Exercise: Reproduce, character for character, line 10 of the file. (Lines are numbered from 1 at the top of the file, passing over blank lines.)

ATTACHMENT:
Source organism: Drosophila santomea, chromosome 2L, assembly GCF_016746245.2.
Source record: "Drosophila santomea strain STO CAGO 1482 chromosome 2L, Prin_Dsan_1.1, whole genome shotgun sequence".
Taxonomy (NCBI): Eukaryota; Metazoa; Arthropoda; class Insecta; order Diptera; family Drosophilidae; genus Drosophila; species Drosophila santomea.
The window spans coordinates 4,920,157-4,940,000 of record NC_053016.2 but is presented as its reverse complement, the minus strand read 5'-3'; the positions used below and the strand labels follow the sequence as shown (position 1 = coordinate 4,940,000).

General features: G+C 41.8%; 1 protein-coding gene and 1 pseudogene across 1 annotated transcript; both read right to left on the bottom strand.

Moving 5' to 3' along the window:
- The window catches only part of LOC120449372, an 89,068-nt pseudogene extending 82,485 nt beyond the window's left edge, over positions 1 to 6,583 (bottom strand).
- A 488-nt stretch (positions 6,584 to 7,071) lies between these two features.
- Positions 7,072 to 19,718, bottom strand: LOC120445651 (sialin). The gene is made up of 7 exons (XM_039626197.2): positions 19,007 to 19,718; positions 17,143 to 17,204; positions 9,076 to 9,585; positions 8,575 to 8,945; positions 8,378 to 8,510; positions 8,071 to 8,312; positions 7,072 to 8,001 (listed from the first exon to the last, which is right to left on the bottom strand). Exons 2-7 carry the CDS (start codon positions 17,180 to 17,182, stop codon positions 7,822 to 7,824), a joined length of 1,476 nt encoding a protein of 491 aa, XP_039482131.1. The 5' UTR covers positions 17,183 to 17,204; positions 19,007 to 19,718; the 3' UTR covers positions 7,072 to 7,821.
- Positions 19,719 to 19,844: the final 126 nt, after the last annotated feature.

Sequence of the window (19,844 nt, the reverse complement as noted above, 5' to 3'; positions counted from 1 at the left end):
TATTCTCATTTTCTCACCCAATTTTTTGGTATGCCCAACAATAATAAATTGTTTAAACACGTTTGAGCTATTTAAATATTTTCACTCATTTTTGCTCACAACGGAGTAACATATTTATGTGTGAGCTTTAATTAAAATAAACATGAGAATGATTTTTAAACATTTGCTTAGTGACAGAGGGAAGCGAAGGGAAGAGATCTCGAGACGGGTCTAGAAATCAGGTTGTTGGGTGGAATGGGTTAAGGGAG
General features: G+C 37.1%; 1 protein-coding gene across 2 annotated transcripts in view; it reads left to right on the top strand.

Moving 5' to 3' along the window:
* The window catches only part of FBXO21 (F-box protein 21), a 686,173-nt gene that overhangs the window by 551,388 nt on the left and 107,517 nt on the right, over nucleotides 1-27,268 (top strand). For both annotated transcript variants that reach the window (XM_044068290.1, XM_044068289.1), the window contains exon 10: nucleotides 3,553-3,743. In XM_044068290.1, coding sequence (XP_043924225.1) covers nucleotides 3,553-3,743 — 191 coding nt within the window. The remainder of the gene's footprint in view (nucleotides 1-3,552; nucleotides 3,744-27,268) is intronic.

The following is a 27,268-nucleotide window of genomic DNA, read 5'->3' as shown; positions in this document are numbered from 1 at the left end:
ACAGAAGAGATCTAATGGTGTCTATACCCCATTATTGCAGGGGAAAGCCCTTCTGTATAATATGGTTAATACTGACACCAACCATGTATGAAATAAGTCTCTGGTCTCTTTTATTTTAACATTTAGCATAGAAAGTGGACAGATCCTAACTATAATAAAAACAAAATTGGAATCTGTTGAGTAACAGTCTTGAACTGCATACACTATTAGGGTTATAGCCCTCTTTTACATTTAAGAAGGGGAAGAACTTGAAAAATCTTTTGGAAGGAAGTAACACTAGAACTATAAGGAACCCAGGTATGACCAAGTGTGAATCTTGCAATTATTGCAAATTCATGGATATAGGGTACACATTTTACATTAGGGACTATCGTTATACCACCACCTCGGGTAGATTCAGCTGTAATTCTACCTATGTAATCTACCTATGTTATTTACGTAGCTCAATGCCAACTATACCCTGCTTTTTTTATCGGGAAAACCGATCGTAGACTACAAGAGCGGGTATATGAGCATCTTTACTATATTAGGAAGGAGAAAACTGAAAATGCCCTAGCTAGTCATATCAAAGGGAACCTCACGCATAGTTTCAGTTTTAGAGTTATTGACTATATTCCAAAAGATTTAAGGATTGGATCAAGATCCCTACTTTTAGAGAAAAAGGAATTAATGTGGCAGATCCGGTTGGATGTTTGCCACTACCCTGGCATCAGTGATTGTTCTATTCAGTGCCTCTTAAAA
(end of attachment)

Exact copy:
- Positions 19,719 to 19,844: the final 126 nt, after the last annotated feature.